Reckitt Benckiser will seek to “overturn” a US court decision awarding $60m in damages to the mother of a baby that died after being fed Enfamil Premature 24 infant formula.

The media platform reported that an Illinois jury granted the damages against the UK-based CPG major’s baby-food unit Mead Johnson, the maker of the Enfamil brand range, on Wednesday (13 March).

Reuters reported the premature baby of Jasmine Watson died from the intestinal disease necrotizing enterocolitis (NEC) after being given Enfamil Premature formula.

The news agency said the jury sitting on the case in the Illinois state court in St. Clair County found Mead Johnson was ‘negligent’ because the company failed to warn mothers of the risks to premature babies from NEC as a result of consuming that type of infant formula.

According to the National Institutes of Health (NIH) in the US, NEC is a life-threatening illness with a mortality rate of up to 50% and mostly affects “neonates”.

“The pathophysiology of NEC is inflammation of the intestine leading to bacterial invasion causing cellular damage and death, which causes necrosis of the colon and intestine,” NIH says.

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Reckitt’s defence

Reckitt defended the company’s position in a statement posted on its website today (15 March).

“We stand by the safety of our products. We do not believe that any of our products cause NEC. While we continue to offer our deepest condolences to Ms. Watson, we strongly disagree with the jury’s decision to fault Mead Johnson and award damages,” the company said.

“We continue to believe that the allegations from the plaintiff’s lawyers in this case were not supported by the science or experts in the medical community. This was underscored during the trial by a dozen neonatologists. We will pursue all options to overturn the verdict.”

Analysts at Barclays issued a research note on the Reckitt case involving Ms. Watson and suggested there are perhaps 400 other cases in the US with respect to NEC linked to infant formula, grouped together under the code MDL 3026.

Ms. Watson’s baby, Chance Dean, was “fed infant formula by medical professionals in an neonatal intensive care unit”, the analysts wrote.

They added: “Breastfeeding is known to substantially reduce the risk of NEC, and it was successfully claimed that Reckitt had failed to adequately warn that infant formula feeding increased the risk of NEC.

“Reckitt’s defence was in part that medical professionals are well aware of the increased risk of NEC associated with formula feeding, and that national clinical guidelines and hospital policy is to only infant formula feed premature infants when breastfeeding was impractical, for that exact reason.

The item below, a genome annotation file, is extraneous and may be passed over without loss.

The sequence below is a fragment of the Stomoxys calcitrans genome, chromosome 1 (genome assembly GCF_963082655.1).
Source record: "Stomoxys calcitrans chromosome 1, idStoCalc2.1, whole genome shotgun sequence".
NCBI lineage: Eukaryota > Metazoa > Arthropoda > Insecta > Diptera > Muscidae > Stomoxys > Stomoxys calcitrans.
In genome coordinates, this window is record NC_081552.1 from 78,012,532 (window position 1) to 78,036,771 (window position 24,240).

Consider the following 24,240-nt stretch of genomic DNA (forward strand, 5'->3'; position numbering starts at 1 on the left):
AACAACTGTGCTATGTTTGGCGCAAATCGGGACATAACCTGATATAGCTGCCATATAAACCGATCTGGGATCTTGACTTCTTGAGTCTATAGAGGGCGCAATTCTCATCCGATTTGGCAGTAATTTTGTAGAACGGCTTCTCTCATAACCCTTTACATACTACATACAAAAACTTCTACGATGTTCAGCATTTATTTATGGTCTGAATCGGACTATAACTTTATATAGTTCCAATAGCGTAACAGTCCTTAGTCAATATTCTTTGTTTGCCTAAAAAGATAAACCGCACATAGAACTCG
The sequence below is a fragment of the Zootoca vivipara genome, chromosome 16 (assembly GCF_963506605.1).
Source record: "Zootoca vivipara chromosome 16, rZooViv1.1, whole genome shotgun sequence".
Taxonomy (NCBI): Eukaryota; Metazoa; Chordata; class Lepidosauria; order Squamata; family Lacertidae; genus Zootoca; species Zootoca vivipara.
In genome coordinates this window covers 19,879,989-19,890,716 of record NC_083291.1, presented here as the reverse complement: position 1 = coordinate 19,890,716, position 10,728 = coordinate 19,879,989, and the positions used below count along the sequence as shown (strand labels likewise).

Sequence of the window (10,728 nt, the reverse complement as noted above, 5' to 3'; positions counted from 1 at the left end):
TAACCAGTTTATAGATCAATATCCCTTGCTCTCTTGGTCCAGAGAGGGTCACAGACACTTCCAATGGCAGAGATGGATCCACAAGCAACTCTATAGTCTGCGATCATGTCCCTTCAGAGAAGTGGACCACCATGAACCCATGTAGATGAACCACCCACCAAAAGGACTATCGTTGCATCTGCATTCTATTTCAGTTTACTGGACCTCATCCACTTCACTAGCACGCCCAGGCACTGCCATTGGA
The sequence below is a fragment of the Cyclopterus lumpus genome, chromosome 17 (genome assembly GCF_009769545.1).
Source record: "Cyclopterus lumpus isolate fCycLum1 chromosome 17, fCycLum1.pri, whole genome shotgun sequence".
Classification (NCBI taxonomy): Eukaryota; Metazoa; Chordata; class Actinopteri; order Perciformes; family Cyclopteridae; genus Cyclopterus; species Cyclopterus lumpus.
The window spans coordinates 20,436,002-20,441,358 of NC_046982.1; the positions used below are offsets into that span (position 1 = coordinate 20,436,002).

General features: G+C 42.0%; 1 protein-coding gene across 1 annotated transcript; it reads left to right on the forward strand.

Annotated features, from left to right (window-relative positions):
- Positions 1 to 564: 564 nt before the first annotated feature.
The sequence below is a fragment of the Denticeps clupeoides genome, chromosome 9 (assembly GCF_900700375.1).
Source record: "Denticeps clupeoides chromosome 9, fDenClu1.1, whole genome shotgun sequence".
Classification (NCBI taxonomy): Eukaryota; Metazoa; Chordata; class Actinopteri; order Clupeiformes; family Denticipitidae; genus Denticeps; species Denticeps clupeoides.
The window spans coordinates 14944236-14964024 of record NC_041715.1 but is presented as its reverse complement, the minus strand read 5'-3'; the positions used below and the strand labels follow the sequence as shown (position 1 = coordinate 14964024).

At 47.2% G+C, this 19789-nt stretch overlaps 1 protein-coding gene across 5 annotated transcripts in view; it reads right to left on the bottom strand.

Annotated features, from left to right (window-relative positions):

“The central issue here is premature infant formula as a category, rather than any Reckitt specific allegations of product contamination or similar.”

Reuters carried a statement from Ben Whiting, the lawyer of Ms. Watson: “This verdict confirms what Mead Johnson has known for years: cow’s milk-based baby formula causes NEC in pre-term infants, often with fatal consequences.”

Barclays’ view

The Barclays’ analysts continued: “Appeal chances seem reasonable, £2bn ($2.5bn) settlement looks to be absolute worst case, likely far less.

“Reckitt has stated its intention to appeal and given that the importance of breastfeeding premature infants wherever possible to reduce the risk of NEC is national clinical policy, appears to have reasonable grounds on which to do so.

“However, given the unpredictability of the US legal system on tort issues, we think it’s important to consider worse-case scenarios.”

They added with respect to the suggested 400 case numbers: “There is scope for this number to grow, although the rarity of NEC means that plaintiff numbers are likely to at most reach the thousands, unlikely the tens or even hundreds of thousands seen in other US mass tort cases.

“Ultimately, we think a realistic worse case is a few thousand plaintiffs settling in the high hundreds of thousands of dollars a case. An extreme financial worst case for Reckitt would, in our view, be £2bn of damages, which if funded by reducing the buyback, would be c.6% dilutive to 2026e EPS.”

Separately to the case involving Ms. Watson, Reckitt initiated a recall in the US late last year related to Mead Johnson’s Nutramigen Powder due to possible contamination from the Cronobacter sakazakii bacteria.

Batches of Nutramigen Powder were recalled as a precautionary measure in December. Reckitt said tests carried out by Mead Johnson proved negative for the pathogen, which can cause serious illness, particularly in children.

The recall was extended to the UK in January.